If there are wide amplitude full power punches then even with sparring gloves and headgear concussion or even worse might happen.

    Am boxing really is different than pro due to scoring and fight rules + how long fight might be.
    Pros: you have usually 4 or 6 rounds in beginning of career and might choose preferences: you have good gas tank and your opponent bad gas tank but he is fast starter, guy picks 6 rounder to be scheduled if this is possible.

    Body type too, short and stocky guys usually are lesser suitable for amateurs than lanky guys with long reach.
    Ppl are different of course.
     
  13. Surrix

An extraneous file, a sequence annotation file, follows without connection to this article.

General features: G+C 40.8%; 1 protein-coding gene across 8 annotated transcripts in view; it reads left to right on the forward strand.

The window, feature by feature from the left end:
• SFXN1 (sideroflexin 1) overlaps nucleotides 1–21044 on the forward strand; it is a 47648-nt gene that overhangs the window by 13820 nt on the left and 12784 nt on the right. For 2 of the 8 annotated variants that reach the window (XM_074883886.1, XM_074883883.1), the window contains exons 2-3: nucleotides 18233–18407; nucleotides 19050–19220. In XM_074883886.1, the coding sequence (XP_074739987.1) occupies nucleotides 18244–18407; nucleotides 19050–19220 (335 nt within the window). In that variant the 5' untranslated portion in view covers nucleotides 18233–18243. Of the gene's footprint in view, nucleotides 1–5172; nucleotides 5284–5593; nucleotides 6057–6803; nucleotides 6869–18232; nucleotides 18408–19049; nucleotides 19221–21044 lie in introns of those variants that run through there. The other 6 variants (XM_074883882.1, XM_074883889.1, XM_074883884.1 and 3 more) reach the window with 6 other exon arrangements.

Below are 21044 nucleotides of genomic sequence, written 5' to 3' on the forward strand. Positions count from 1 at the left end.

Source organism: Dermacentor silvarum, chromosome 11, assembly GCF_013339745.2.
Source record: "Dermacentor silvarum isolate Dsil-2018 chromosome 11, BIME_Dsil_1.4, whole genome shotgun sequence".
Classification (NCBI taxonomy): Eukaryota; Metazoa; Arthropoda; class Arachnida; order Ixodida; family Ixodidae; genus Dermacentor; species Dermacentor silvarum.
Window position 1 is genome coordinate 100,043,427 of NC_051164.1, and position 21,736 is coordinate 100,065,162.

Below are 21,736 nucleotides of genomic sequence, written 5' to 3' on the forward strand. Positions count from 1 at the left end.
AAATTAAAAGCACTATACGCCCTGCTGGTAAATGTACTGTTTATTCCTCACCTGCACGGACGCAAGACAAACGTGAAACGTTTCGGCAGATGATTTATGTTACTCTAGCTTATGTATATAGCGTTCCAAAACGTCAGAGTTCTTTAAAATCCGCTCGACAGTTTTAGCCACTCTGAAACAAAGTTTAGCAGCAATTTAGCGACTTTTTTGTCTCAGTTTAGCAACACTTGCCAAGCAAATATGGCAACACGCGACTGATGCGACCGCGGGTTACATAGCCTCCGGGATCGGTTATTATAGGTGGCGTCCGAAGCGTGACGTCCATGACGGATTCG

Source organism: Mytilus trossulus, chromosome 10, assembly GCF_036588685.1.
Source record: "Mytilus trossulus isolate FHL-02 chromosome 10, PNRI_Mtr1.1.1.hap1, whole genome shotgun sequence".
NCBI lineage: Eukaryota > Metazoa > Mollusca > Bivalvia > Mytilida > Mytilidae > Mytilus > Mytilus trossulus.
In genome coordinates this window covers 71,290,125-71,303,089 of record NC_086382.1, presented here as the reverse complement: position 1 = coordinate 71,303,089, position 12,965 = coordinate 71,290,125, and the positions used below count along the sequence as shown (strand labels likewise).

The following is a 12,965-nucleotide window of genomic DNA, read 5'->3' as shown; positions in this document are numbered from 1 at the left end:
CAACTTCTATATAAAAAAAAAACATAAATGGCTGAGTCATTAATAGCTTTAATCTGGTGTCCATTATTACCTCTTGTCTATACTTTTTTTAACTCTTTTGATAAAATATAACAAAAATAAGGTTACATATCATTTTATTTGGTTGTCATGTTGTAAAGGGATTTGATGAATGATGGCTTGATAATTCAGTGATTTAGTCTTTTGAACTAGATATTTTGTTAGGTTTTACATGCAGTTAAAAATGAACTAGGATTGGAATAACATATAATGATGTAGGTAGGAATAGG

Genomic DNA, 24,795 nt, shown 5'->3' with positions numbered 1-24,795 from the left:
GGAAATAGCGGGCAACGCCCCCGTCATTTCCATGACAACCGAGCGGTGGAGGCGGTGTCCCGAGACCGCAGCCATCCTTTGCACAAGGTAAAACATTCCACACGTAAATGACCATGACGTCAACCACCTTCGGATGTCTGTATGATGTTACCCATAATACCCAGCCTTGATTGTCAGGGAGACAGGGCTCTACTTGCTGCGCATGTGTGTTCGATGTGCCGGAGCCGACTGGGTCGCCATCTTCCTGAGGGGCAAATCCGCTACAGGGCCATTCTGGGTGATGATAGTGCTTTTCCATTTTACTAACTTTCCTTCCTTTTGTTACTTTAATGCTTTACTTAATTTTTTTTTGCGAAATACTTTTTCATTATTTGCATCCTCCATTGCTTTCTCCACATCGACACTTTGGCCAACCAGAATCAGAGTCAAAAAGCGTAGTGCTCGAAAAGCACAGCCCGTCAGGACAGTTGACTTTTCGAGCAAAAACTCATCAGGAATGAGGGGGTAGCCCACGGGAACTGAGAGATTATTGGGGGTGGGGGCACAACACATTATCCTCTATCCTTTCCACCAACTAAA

Surrix Well-Known Member Full Member

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    If talk about padding, since gloves are ( will assume ) new and checked and from factory and in equal weight then:
    it will not be like if you have 8 oz gloves with horsehair padding this will be immediately more effective than the same design gloves with foam padding.
    They will be more " effective " after some ~100 or more blows done, regardless on guard or on opponent.

    The difference between foam and horsehair is that this horsehair padding faster gets old, this is also in course of the fight.

    If hands are good and tough, usually they try to pick these gloves for longer fights. 4 rounders I think is not worth that much.
     
  14. Unforgiven

    Unforgiven Obsessed with Boxing Full Member

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    3 or 4 amateur fights
     
  15. Surrix

    Surrix Well-Known Member Full Member

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    dear God.
    for B side corner kid it might be enough.